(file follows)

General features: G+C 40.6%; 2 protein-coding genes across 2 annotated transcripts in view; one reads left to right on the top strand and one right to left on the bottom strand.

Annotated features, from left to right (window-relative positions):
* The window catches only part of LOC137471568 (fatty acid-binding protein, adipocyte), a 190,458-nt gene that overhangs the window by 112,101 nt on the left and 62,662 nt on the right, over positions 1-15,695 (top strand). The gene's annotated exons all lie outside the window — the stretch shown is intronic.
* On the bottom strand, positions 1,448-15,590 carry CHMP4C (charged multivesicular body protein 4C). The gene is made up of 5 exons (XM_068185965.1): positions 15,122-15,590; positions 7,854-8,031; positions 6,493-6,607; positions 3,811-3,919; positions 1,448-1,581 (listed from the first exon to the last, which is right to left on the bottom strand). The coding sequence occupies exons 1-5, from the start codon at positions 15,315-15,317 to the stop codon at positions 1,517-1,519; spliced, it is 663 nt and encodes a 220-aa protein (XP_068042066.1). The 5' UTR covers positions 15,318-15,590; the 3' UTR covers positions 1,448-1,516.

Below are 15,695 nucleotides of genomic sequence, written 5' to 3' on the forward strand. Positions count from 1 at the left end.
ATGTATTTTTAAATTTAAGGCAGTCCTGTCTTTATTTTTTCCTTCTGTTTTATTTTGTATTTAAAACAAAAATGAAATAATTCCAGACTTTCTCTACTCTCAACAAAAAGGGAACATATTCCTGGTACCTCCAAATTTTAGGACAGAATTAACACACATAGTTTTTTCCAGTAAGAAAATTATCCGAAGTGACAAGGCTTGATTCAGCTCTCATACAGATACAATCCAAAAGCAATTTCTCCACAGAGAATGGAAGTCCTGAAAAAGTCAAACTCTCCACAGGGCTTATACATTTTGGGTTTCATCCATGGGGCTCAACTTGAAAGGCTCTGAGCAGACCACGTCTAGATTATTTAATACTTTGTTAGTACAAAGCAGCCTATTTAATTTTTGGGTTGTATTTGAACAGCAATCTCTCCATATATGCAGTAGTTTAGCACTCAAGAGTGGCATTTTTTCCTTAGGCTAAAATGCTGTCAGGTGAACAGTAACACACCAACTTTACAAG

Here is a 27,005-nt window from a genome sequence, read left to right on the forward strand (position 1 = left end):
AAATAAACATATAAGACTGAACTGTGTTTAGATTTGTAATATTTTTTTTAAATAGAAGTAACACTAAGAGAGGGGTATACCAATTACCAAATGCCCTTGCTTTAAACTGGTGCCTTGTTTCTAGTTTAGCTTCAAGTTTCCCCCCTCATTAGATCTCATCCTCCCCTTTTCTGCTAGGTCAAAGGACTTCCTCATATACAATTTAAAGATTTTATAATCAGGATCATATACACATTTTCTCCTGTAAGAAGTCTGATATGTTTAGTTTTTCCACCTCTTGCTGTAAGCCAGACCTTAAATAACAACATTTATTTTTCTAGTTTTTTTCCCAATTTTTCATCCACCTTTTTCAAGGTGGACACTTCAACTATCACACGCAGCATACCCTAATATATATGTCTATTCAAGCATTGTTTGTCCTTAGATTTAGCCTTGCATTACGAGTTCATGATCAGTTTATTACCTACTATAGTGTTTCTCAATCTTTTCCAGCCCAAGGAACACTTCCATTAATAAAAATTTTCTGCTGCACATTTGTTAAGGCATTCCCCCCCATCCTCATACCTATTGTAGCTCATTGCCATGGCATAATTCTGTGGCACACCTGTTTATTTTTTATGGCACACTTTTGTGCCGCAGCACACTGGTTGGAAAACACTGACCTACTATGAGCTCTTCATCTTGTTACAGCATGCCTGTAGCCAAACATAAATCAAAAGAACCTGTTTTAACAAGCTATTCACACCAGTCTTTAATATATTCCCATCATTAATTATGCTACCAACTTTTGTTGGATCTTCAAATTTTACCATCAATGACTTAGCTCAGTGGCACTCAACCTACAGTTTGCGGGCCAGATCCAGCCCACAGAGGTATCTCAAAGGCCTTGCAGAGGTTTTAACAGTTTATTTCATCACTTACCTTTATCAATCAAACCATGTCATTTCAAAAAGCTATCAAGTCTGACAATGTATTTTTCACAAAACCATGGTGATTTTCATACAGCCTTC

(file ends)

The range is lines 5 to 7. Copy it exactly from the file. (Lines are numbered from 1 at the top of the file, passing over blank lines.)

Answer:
Below are 15,695 nucleotides of genomic sequence, written 5' to 3' on the forward strand. Positions count from 1 at the left end.
ATGTATTTTTAAATTTAAGGCAGTCCTGTCTTTATTTTTTCCTTCTGTTTTATTTTGTATTTAAAACAAAAATGAAATAATTCCAGACTTTCTCTACTCTCAACAAAAAGGGAACATATTCCTGGTACCTCCAAATTTTAGGACAGAATTAACACACATAGTTTTTTCCAGTAAGAAAATTATCCGAAGTGACAAGGCTTGATTCAGCTCTCATACAGATACAATCCAAAAGCAATTTCTCCACAGAGAATGGAAGTCCTGAAAAAGTCAAACTCTCCACAGGGCTTATACATTTTGGGTTTCATCCATGGGGCTCAACTTGAAAGGCTCTGAGCAGACCACGTCTAGATTATTTAATACTTTGTTAGTACAAAGCAGCCTATTTAATTTTTGGGTTGTATTTGAACAGCAATCTCTCCATATATGCAGTAGTTTAGCACTCAAGAGTGGCATTTTTTCCTTAGGCTAAAATGCTGTCAGGTGAACAGTAACACACCAACTTTACAAG

Here is a 27,005-nt window from a genome sequence, read left to right on the forward strand (position 1 = left end):